February 05, 2020
Chief Economist Scott Brown discusses the latest market data.
With the previous week’s short-squeeze headlines behind us, investors remained optimistic about a fiscal support package, which passed the Senate by a vote of 51-50, with Vice President Harris breaking the tie.
Nonfarm payrolls rose by 49,000 in the initial estimate for January, while figures for November and December were revised lower. Prior to seasonal adjustment, the economy lost 2.7 million jobs, in line with the start of the last few years. The unemployment rate fell to 6.3% (from 6.7% in December, but up from 3.5% a year ago), with the decline concentrated in teenagers, young adults and older workers. The unemployment rate for prime-age workers (ages 25-54) held steady at 5.8%. The January ISM surveys showed continued strength in new orders, but the pandemic contributed to supply chain delays and input cost pressures (which should be transitory). Unit motor vehicle sales improved in January.
Next week, the economic calendar thins out, with the Consumer Price Index being the only major data release. An increase in gasoline prices is expected to drive the CPI higher in January, while restraint on rents should keep core inflation on a moderate trend. Fed Chair Powell will speak to the Economic Club of New York on Wednesday. The topic is the current state of the job market.
|Last||Last Week||YTD return %|
Consumer Money Rates
|Last||1 year ago|
|Last||1 year ago|
|Dollars per British Pound||1.3672||1.300|
|Dollars per Euro||1.1964||1.100|
|Japanese Yen per Dollar||105.54||109.83|
|Canadian Dollars per Dollar||1.283||1.328|
|Mexican Peso per Dollar||20.396||18.598|
|Last||1 year ago|
|Last||1 month ago|
|10-year municipal (TEY)||1.09||1.11|
Treasury Yield Curve – 02/05/2021
As of close of business 02/04/2021
S&P Sector Performance (YTD) – 02/05/2021
|February 10||—||Consumer Price Index (January)|
|—||Fed Chair Powell speaks (“State of the Labor Market”)|
|February 11||—||Jobless Claims (week ending February 6)|
|February 12||—||UM Consumer Sentiment (mid-February)|
|February 15||—||Presidents Day Holiday (markets closed)|
|February 17||—||Retail Sales (January)|
|—||Industrial Production (January)|
|—||FOMC Minutes (January 26-27)|
|February 23||—||State of the Union Address|
|March 5||—||Employment Report (February)|
|March 16||—||FOMC Policy Decision|
All expressions of opinion reflect the judgment of the Research Department of Raymond James & Associates, Inc. and are subject to change. There is no assurance any of the forecasts mentioned will occur or that any trends mentioned will continue in the future. Investing involves risks including the possible loss of capital. Past performance is not a guarantee of future results. International investing is subject to additional risks such as currency fluctuations, different financial accounting standards by country, and possible political and economic risks, which may be greater in emerging markets. While interest on municipal bonds is generally exempt from federal income tax, it may be subject to the federal alternative minimum tax, and state or local taxes. In addition, certain municipal bonds (such as Build America Bonds) are issued without a federal tax exemption, which subjects the related interest income to federal income tax. Municipal bonds may be subject to capital gains taxes if sold or redeemed at a profit. Taxable Equivalent Yield (TEY) assumes a 35% tax rate.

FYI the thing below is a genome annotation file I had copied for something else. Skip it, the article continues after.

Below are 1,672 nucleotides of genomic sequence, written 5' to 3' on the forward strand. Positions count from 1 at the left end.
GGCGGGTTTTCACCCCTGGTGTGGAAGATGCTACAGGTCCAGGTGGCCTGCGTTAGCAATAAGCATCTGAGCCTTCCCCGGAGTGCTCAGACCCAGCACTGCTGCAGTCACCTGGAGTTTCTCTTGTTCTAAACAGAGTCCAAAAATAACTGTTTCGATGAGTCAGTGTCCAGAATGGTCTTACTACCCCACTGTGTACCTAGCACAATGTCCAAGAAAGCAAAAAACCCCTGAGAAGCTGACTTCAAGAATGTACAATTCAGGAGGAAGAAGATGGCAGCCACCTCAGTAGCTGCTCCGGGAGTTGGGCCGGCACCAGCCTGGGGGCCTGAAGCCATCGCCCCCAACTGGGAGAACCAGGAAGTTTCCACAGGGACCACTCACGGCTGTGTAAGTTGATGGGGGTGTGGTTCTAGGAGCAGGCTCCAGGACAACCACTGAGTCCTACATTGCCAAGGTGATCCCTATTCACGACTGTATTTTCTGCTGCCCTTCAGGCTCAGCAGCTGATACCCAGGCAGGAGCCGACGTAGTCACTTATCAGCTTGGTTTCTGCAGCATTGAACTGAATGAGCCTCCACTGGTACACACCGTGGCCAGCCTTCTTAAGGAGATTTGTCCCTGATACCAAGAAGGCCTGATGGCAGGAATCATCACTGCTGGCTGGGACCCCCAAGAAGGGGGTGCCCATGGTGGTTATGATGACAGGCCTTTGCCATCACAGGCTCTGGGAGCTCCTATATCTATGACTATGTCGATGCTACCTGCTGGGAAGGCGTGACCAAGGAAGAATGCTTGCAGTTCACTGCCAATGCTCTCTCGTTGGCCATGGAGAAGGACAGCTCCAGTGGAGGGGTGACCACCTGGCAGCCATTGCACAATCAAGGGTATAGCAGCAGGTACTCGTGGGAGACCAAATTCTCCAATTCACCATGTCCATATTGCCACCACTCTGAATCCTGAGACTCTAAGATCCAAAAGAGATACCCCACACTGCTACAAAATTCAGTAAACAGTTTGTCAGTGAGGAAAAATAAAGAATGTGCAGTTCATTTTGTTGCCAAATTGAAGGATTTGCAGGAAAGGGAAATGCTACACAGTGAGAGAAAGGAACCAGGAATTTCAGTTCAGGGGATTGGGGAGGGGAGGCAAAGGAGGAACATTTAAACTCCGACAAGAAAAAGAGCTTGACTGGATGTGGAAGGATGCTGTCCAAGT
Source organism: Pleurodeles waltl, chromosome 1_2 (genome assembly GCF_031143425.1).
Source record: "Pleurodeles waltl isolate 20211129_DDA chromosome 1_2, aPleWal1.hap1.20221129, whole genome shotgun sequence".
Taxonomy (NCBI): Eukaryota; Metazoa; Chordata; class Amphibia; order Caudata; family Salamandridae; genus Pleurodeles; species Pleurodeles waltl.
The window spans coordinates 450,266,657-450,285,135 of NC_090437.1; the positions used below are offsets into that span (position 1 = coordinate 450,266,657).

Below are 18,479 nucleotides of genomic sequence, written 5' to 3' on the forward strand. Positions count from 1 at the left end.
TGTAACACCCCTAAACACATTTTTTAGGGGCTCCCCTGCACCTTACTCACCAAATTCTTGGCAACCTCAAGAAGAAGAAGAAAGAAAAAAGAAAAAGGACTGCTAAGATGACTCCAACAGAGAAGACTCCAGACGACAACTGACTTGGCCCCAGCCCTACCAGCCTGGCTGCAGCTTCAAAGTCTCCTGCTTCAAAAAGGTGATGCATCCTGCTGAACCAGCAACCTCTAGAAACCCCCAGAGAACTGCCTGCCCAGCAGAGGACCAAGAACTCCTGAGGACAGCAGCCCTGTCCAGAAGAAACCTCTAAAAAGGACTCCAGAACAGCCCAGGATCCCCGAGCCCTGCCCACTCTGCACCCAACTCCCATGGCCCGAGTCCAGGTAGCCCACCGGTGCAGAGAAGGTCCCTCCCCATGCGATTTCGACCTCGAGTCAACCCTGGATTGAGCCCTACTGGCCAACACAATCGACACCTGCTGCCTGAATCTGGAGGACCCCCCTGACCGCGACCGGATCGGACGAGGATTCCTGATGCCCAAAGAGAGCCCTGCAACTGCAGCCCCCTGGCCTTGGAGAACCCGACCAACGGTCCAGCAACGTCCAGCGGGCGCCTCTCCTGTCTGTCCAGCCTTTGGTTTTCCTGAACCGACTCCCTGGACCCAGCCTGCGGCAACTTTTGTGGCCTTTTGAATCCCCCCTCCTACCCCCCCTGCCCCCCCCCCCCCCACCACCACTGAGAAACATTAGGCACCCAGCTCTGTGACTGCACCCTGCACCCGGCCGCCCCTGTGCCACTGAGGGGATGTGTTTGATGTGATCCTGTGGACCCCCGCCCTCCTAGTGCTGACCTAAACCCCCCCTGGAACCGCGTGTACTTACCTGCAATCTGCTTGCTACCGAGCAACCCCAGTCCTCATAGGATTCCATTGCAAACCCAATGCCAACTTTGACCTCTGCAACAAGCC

The Dow Jones Industrial Average is an unmanaged index of 30 widely held stocks. The NASDAQ Composite Index is an unmanaged index of all common stocks listed on the NASDAQ National Stock Market. The S&P 500 is an unmanaged index of 500 widely held stocks. The MSCI EAFE (Europe, Australia, Far East) index is an unmanaged index that is generally considered representative of the international stock market. The Russell 2000 index is an unmanaged index of small cap securities which generally involve greater risks. An investment cannot be made directly in these indexes. The performance noted does not include fees or charges, which would reduce an investor’s returns. U.S. government bonds and treasury bills are guaranteed by the US government and, if held to maturity, offer a fixed rate of return and guaranteed principal value. U.S. government bonds are issued and guaranteed as to the timely payment of principal and interest by the federal government. Treasury bills are certificates reflecting short-term (less than one year) obligations of the U.S. government.
Commodities trading is generally considered speculative because of the significant potential for investment loss. Markets for commodities are likely to be volatile and there may be sharp price fluctuations even during periods when prices overall are rising. Specific sector investing can be subject to different and greater risks than more diversified investments. Gross Domestic Product (GDP) is the annual total market value of all final goods and services produced domestically by the U.S. The federal funds rate (“Fed Funds”) is the interest rate at which banks and credit unions lend reserve balances to other depository institutions overnight. The prime rate is the underlying index for most credit cards, home equity loans and lines of credit, auto loans, and personal loans. Material prepared by Raymond James for use by financial advisors. Data source: Bloomberg, as of close of business February 4, 2021.
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